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Read All About It: Newspapers Dying Not So Slow Death

Ian Howarth

It pains me to write this. Writing for newspapers is how I’ve made my living (though, as a freelancer, the “living” part is always up for debate) for the past 12 years. But it seems the news of the impending death of the newspaper is not greatly exaggerated.

If Hollywood is any barometer of popular culture, then newspapers are cooked and done. There hasn’t been a major Hollywood film with a newspaper as the central character since Robert Redford and Dustin Hoffman (playing Washington Post journalists Bob Woodward and Carl Bernstein) lit up the screen with their Watergate investigative zeal in the 1976 film All the Presidents Men. (The film, incidentally, won 4 Oscars.) To be fair, the critically acclaimed TV show, The Wire, did feature characters that worked for the Baltimore Sun, but along with the decaying city of Baltimore, The Sun was going down with it.

Looking at scenes from the film and TV newsrooms, one can’t help but be struck by the sheer number of people and activity, particularly in All the Presidents Men. It’s a regular beehive (the noise of typewriters helps the overall ambience.) Even in The Wire (a show that ran from for five seasons ending in 2008 just as the US economy was driven into a ravine) there are a surprising number of people still involved in putting out a newspaper. Unfortunately, we only see all these employees when the publisher of The Sun brings them all together to deliver some bad news about their future.

The bad news has been delivered over and over again to major metropolitan newspapers in North America. Today if you happened into the newsroom of any large-sized city paper, you might be taken aback at how few people are minding the store. A recent Canadian Media Guild study reported the loss of almost 10,000 media-related jobs, 6,000 of them in the print sector. Those are top-to-bottom cuts, from the editor on down to the mailroom. Canada’s only national newspaper (if you don’t count the National Post) The Globe & Mail chose not to print a Labour Day edition for the first time in its history this year, going with an on-line version instead. The G&M no longer delivers to Newfoundland/Labrador and parts of British Columbia. “Just do the simple math,” publisher Phillip Crawley said. “It costs way too much to produce the paper.”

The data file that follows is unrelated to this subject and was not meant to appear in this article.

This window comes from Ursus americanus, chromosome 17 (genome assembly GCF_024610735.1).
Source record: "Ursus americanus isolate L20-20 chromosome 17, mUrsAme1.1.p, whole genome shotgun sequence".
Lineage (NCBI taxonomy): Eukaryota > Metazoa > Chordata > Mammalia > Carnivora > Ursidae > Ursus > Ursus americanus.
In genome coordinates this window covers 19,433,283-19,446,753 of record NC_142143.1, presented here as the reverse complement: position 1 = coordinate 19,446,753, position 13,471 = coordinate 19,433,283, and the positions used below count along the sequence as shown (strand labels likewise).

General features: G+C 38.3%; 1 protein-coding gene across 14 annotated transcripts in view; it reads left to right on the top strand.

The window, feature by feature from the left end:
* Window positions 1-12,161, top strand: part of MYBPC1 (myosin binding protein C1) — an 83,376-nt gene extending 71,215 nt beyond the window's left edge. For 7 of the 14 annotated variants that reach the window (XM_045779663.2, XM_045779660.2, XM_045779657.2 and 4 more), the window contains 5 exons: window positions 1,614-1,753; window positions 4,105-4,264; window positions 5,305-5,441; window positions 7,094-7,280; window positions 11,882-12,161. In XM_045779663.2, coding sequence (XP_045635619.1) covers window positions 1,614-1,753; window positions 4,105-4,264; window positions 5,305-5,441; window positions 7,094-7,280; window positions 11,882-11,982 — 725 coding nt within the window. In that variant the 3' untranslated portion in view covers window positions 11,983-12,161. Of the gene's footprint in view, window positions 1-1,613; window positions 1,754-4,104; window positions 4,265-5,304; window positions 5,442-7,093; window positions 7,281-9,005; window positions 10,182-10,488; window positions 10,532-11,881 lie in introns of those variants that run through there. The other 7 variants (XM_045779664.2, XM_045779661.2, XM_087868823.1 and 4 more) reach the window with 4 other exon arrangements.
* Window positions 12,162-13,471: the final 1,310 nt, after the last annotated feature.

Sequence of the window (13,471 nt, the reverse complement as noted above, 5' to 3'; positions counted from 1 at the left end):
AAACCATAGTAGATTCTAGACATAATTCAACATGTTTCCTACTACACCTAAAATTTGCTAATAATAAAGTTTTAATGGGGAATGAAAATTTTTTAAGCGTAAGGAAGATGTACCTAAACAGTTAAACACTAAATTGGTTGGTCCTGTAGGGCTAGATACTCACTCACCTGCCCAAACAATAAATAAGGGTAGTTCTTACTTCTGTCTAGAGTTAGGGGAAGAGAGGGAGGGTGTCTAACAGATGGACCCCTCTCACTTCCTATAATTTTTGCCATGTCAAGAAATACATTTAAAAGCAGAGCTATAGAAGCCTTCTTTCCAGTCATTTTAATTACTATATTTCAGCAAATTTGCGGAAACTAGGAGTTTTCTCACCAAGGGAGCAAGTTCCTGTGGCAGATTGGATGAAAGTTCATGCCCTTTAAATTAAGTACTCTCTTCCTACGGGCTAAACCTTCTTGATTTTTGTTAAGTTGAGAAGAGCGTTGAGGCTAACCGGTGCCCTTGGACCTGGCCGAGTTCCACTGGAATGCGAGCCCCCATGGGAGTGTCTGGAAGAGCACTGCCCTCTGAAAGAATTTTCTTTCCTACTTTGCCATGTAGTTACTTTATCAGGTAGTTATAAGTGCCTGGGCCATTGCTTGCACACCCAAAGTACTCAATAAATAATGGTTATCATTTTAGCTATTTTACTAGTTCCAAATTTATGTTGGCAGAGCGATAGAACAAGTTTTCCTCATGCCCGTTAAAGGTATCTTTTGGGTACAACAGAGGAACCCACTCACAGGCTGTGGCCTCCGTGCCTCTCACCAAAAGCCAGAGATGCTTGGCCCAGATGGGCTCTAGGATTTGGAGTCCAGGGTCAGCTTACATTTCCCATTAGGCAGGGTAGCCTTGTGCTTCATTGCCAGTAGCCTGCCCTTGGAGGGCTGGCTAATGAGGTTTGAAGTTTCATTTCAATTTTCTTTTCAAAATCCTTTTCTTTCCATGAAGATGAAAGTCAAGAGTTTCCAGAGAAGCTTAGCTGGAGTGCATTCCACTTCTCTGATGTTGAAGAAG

And what are the journalists who have managed to hang on to their jobs doing? According to Jan Wong, journalist/author and now professor of journalism at St. Thomas University in Fredericton, NB, they’re all multi-tasking. “Currently, the pressure is on fewer and fewer journalists to produce more and more copy, many times a day,” she said in a recent J-Source article. “They must Tweet, blog, and Facebook, all the while constantly updating their stories. The problem is, with zero barriers to entry, the frictionless Internet means anyone can put stuff out there. So many people are producing content that no one has time to consume it anymore. There’s so much noise that if you don’t have hard news, if you don’t write clearly and well and engagingly—in short, if you don’t produce quality—you won’t be able to break through for eyes and ears.”


What newspaper readers think is quality is somewhat subjective. Likewise with management. The Toronto Star broke the Rob Ford crack story (though would beg to differ) stuck by their story and the journalists on the case. The paper’s reward? The Star announced this week they would be cutting 72 jobs in their sales department. This on the heels of the elimination of 55 jobs – 22 in the newsroom – last March. The Star is being run by around 200-plus employees, half of what they employed 15 years ago.


Still, people are getting their hands dirty reading the paper. A Newspaper Audience Bank study of 62 Canadian weeklies and dailies found that 58 percent of readers only read print. Only 9 percent got their news from the Internet (3 percent from their smartphone.) More than three-quarters said they used both print and computers to get their news. Not surprisingly, the study showed that it is the 18-34 demographic that print media is not reaching.


After Rogers bought the broadcast rights to NHL games in Canada this week for an obscene $5.2 billion for 12 years (effectively neutralizing any production control over Hockey Night in Canada that the CBC has held for decades) it seems that money can be the beginning and the end of longtime taken-for-granted insitutions. One day, perhaps 10 years from now, a parent may be asked to explain to their child what a newspaper is. Gone the way of the 45-rpm record, the casette, VCRs and quality customer service.

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